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An investigation of the cognitive and experiential features of intrusive memories in depression

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Intrusive autobiographical memories of negative past events are a clinical feature common to post-traumatic stress disorder (PTSD) and depression. Recent investigations provide increasing evidence that shared cognitive processes are linked to the maintenance of intrusive memories in both conditions. Still absent from the existing literature, however, is a systematic examination of the basic content and defining characteristics of intrusive memories in depression. This study sought to: (i) outline the content and features of intrusive memories in depression, and (ii) investigate whether intrusion characteristics linked to the persistence of intrusive memories in PTSD are also characteristic of intrusive memories in depression. A sample of undergraduate students (n=250) were interviewed and assessed for the presence of an intrusive memory in the past week, and completed a battery of measures that indexed cognitive and affective responses to the memory. Consistent with prediction, intrusive memories contained high levels of sensory experience and were marked by a sense of "nowness". In accord with studies with PTSD samples, sensory features accounted for unique variance in the prediction of depression severity, over and above that accounted for by intrusion frequency. This pattern of findings was replicated in a dysphoric (BDI-II≥12) sub-sample of participants. Our results underscore the value of drawing on theoretical conceptualisations and empirical findings from the post-traumatic stress literature to extend our understanding of intrusive memories in depression.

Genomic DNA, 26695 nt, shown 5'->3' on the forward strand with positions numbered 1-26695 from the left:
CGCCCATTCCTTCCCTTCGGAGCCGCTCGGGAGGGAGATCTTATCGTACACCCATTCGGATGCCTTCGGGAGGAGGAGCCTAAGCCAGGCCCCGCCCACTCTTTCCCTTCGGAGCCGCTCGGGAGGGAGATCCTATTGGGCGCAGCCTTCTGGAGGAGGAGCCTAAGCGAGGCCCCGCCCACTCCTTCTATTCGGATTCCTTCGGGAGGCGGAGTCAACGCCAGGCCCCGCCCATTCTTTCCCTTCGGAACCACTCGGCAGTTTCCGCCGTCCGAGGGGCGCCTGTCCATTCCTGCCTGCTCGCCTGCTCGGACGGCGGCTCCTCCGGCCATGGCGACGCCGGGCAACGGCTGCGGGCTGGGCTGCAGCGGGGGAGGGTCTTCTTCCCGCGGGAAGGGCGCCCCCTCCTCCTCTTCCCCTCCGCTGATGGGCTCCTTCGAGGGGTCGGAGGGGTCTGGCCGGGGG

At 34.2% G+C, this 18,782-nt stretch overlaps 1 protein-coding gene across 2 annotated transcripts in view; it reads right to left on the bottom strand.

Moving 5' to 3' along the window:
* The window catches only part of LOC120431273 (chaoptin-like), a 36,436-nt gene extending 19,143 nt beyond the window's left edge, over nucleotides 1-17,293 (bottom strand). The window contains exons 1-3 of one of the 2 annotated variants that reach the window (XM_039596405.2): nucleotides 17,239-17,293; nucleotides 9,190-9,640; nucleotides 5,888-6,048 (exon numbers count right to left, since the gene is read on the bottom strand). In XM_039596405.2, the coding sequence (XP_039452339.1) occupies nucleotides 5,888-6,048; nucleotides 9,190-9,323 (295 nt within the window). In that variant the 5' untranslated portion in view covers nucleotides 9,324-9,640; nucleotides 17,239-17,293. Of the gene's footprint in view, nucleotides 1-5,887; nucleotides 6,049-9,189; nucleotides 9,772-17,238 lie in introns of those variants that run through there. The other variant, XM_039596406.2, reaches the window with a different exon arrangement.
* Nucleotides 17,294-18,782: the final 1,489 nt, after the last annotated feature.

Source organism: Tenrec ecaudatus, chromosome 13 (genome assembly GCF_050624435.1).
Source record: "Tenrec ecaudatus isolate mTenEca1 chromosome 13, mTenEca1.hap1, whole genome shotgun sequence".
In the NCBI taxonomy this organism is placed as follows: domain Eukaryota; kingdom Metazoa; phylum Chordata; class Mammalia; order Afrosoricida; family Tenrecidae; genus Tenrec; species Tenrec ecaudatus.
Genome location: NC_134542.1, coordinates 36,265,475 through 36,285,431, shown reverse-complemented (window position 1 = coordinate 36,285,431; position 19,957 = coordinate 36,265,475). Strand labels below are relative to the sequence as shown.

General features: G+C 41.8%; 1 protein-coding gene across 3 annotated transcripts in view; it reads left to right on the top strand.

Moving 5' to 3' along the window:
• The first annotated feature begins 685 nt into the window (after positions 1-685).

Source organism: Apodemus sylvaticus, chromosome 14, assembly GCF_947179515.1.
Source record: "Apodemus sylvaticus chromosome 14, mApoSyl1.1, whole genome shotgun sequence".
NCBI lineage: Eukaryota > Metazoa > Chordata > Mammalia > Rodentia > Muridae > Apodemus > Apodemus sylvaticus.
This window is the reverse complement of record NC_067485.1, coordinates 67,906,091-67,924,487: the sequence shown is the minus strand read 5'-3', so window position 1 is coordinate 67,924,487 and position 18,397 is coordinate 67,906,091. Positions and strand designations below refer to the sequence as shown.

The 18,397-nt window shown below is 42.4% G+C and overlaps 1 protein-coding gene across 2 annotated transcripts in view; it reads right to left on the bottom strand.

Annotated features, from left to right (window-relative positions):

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Document Type: Research Article

Affiliations: The University of New South Wales, Sydney, Australia

Publication date: November 1, 2007

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